Local Journalism Initiative Reporter
Premier Jason Kenney and the Alberta UCP government have come under fire from two treaty organizations.
Only one day apart this week, the Confederacy of Treaty 6 and Treaty 8 First Nations of Alberta condemned Kenney for not working toward reconciliation with the Indigenous peoples of the province.
In a press conference on Tuesday, Kenney expressed surprise that the Calgary Board of Education had agreed to rename Langevin School. He was then asked about a second school in Calgary named for John A. MacDonald. Both Hector-Louis Langevin and MacDonald played key roles as architects of the Indian residential school system.
“If we want to get into cancelling every figure in our history who took positions on issues at the time that we now judge harshly, and rightly, in historical retrospect, then I think almost the entire founding leadership of our country gets cancelled,” he said on June 1.
Kenney’s cancel culture remarks didn’t sit well with Treaty 6 Grand Chief Vernon Watchmaker or Treaty 8 Grand Chief Arthur Noskey.
“The Premier’s diatribe was particularly insensitive especially on the heels of the mass grave discovery in Kamloops, BC, and one day after a vigil was held at the Alberta legislature to show honour, respect and unity to the loss of innocent lives of First Nation children,” said Watchmaker in a press statement June 2.
“Jason Kenney perpetuates a narrative that is laced in racism, domination, denial and manipulation of the true history, a colonial system that has implemented such horrific actions into policy that still exists today,” said Noskey in a press statement June 3.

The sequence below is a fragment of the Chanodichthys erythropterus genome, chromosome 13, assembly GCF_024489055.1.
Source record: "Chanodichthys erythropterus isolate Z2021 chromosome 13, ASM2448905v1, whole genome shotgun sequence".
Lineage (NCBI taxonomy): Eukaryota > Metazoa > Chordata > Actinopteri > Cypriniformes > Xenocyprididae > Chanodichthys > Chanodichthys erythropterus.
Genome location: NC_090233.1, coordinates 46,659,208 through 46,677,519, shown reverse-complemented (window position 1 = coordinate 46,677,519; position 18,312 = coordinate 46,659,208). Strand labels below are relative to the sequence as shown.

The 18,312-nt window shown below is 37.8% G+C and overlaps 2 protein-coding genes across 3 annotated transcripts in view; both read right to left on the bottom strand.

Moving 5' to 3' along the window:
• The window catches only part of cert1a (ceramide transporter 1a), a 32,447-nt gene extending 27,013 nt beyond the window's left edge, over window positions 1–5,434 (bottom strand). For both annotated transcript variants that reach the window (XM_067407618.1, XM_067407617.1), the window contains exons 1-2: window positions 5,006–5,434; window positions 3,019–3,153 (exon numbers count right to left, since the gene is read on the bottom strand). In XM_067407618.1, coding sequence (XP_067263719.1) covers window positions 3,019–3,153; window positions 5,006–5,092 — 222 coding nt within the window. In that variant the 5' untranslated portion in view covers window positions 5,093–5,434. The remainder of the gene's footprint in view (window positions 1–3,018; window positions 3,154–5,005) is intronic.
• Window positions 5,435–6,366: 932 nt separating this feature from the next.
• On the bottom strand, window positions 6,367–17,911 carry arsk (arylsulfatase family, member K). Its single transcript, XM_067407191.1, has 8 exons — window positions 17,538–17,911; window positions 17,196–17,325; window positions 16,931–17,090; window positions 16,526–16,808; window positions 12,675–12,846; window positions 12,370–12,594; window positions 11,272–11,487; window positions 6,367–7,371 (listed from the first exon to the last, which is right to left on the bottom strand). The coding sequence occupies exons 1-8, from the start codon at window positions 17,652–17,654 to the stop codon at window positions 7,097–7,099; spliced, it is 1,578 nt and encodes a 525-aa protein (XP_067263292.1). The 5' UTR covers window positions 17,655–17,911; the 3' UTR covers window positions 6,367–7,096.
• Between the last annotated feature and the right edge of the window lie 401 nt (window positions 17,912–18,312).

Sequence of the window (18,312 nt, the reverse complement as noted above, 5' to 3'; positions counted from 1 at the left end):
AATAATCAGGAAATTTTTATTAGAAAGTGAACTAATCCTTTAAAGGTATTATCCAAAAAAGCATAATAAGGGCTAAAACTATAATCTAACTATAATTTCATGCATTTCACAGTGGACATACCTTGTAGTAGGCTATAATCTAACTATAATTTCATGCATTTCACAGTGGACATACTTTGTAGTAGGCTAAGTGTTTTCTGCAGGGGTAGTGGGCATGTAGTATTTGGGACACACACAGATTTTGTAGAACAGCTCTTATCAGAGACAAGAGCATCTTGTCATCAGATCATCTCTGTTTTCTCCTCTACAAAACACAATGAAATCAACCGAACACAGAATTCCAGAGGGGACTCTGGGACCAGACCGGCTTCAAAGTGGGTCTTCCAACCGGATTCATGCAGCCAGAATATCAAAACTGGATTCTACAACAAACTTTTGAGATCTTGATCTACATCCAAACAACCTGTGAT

Watchmaker went on to say that Kenney’s remarks confirm the decision made by Treaty 6 to dissolve the protocol agreement signed with the province last December.
Kenney was notified of the move in a letter May 12.
“The decision to dissolve the agreement was made by the member First Nations at their Assembly meeting. When we gave our notice, we left the door open to discussions when the government was ready to work in a more effective and collaborative manner,” said Watchmaker.
In an emailed statement to Windspeaker.com, the Indigenous Relations ministry expressed disappointment in the decision, saying the protocol agreement had been dissolved without unanimous consent from Treaty 6 First Nations.
“Alberta’s government entered into this agreement in good faith, with the idea of working together in a spirit of respect and partnership to move forward our shared social and economic priorities. This is why it came as a surprise when the Confederacy informed us weeks ago that they were unilaterally pulling out of the Agreement with no prior warning or communication. Protocol agreements chart a course for meaningful discussions, information sharing and a way to explore issues of mutual concern. It is our best path forward, and we will continue to work with the Grand Chief to find a solution that is good for us all,” said the statement.